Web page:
Today, the programmable chips that Burger and Lu believed would transform the world—called field programmable gate arrays—are here. FPGAs already underpin Bing, and in the coming weeks, they will drive new search algorithms based on deep neural networks—artificial intelligence modeled on the structure of the human brain—executing this AI several orders of magnitude faster than ordinary chips could. As in, 23 milliseconds instead of four seconds of nothing on your screen. FPGAs also drive Azure, the company’s cloud computing service. And in the coming years, almost every new Microsoft server will include an FPGA. That’s millions of machines across the globe. “This gives us massive capacity and enormous flexibility, and the economics work,” Burger says. “This is now Microsoft’s standard, worldwide architecture.”
Paddle (PArallel Distributed Deep LEarning) is an easy-to-use, efficient, flexible and scalable deep learning platform, which is originally developed by Baidu scientists and engineers for the purpose of applying deep learning to many products at Baidu.
In a retrenchment of one of its most ambitious initiatives, Apple has shuttered parts of its self-driving car project and laid off dozens of employees, according to three people briefed on the move who were not allowed to speak about it publicly.
The job cuts are the latest sign of trouble with Apple’s car initiative. The company has added resources to the project — code-named Titan — over the last two years, but it has struggled to make progress. And in July, the company brought in Bob Mansfield, a highly regarded Apple veteran, to take over the effort.
The end of one era and the start of another.
When the HI-SEAS crew finally emerged today, a documentary film crew was on hand to capture the moment for posterity. The film-in-progress is called Red Heaven, and it’s the passion project of indie filmmakers Lauren DeFilippo and Katherine Gorringe. Their goal: to provide a “raw and intimate look into what life on Mars might really be like.”
In 2013, University of Cambridge researchers estimated that computer bugs cost the global economy $312bn (£241bn) every year. Even little bugs can be expensive – a misplaced line of code can render warships immobile, for example. How, exactly, is it possible for these miniscule bits of code to wreak such havoc?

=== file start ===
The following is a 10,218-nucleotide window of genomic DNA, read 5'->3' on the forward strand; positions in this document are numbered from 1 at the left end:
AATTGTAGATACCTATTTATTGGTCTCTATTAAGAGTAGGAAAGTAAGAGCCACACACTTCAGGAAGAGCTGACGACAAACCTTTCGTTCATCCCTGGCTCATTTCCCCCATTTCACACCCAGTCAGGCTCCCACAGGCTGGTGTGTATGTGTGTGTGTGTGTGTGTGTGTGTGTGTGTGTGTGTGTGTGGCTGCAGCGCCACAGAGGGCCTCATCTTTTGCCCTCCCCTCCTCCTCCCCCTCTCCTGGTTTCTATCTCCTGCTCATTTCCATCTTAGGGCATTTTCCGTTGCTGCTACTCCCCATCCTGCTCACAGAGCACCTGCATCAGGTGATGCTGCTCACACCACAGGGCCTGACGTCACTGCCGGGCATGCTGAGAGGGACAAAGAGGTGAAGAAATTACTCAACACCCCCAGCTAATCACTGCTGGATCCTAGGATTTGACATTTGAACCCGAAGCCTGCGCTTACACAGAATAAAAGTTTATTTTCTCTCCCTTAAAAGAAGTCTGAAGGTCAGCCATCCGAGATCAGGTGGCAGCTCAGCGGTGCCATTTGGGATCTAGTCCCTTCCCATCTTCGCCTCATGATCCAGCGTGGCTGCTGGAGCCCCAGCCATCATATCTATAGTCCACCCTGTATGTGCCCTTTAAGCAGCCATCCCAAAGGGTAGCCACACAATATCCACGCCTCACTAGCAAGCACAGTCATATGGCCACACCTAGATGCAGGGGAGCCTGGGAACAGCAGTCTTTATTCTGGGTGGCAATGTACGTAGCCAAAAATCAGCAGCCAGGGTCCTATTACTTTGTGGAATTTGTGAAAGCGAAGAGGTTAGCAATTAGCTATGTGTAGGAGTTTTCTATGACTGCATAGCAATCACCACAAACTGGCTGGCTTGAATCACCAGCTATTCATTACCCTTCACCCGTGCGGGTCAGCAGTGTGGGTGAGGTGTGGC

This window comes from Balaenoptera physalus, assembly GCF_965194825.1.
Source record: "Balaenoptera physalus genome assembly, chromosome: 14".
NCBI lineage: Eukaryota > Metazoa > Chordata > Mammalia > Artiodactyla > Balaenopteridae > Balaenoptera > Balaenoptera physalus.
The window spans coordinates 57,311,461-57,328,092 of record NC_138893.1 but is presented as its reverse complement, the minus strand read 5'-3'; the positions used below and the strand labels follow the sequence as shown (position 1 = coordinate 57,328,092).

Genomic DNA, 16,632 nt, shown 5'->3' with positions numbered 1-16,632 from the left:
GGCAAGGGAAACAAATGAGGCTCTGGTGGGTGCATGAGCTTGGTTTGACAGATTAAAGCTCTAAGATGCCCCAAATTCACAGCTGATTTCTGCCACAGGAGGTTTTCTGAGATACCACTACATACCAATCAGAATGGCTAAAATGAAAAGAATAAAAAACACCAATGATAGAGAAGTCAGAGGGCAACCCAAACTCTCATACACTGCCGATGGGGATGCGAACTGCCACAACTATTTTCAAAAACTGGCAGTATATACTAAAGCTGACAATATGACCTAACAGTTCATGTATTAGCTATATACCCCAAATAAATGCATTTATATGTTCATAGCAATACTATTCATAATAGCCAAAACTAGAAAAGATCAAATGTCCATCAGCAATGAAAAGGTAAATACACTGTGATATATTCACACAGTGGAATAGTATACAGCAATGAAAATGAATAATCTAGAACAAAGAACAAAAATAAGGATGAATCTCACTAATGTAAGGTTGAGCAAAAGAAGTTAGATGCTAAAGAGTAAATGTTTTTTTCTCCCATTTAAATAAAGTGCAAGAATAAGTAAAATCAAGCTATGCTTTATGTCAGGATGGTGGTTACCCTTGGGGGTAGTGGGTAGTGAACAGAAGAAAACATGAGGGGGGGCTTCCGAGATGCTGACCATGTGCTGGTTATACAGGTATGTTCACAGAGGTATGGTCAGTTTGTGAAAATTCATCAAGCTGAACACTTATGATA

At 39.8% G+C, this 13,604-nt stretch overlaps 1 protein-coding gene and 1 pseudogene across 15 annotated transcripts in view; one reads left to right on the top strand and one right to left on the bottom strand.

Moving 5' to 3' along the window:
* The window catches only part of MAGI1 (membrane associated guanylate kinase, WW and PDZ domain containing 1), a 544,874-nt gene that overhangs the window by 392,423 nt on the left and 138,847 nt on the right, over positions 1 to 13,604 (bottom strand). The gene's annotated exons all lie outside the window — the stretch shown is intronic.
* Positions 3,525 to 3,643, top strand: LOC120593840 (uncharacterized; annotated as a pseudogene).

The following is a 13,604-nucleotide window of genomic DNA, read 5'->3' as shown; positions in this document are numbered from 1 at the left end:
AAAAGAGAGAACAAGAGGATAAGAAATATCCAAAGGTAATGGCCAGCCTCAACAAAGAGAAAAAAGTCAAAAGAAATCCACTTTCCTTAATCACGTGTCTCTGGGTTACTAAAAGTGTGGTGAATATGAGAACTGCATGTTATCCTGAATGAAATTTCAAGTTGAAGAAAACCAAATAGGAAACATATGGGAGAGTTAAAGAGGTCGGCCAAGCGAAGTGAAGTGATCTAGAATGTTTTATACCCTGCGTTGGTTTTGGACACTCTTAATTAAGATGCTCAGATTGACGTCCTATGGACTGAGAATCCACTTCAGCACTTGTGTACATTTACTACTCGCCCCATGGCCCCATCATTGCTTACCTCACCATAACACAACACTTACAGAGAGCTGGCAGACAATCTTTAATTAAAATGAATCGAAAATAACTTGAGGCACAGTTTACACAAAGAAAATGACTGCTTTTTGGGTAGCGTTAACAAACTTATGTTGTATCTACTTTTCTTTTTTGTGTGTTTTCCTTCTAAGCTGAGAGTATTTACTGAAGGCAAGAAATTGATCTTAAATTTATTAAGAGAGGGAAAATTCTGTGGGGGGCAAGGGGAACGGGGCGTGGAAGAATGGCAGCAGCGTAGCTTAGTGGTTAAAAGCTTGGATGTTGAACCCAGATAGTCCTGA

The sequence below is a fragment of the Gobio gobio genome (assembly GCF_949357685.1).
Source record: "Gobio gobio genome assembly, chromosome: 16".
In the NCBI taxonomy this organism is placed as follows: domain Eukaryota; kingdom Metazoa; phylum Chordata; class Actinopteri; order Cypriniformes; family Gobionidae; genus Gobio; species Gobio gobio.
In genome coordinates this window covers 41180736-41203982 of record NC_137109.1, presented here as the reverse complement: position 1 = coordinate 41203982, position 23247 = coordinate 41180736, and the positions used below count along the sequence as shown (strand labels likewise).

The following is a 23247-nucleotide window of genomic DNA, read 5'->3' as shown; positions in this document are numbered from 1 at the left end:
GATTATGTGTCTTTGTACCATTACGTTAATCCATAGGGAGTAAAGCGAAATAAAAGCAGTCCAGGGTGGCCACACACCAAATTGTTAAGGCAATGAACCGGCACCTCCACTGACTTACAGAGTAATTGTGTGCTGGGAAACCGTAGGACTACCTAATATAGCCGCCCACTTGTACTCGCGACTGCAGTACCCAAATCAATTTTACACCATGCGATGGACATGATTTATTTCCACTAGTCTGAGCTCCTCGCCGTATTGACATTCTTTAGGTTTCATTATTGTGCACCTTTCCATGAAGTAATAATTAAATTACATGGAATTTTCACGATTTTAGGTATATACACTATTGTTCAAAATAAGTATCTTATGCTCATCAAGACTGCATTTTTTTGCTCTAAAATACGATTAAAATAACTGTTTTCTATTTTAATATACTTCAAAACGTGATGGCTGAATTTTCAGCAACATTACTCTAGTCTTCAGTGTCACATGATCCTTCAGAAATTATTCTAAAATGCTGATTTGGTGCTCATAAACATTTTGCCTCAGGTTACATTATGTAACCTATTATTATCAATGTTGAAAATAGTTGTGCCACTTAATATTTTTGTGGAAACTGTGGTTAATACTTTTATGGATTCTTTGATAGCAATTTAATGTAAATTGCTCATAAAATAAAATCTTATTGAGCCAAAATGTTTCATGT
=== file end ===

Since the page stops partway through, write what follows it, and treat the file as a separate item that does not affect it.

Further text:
Slack-style emoji everywhere on your Mac.
: and off you go. Game changer 👍. (via Tools and Toys)
I recommended the excellent piece by Mother Jones on private prisons a while back. It’s a true shame that, nowadays, undertaking such journalistic endeavours isn’t sustainable.
And we had to take considerable financial risk. Conservatively, counting just the biggest chunks of staff time that went into it, the prison story cost roughly $350,000. The banner ads that appeared on the article brought in $5,000, give or take. Had we been really in your face with ads, we could have doubled or tripled that figure—but it would have been a pain for you, and still only a drop in the bucket for us.
Tutorials on the scientific Python ecosystem: a quick introduction to central tools and techniques. The different chapters each correspond to a 1 to 2 hours course with increasing level of expertise, from beginner to expert.
A great intro to Scipy and the things your can do with it.
An early Lucian Freud painting worth at least £300,000 has been identified by the BBC, despite the artist’s own denials that it was his work.
I recommend watching some episodes of BBC’s Fake or Fortune is you are like me and find these kinds of stories fascinating.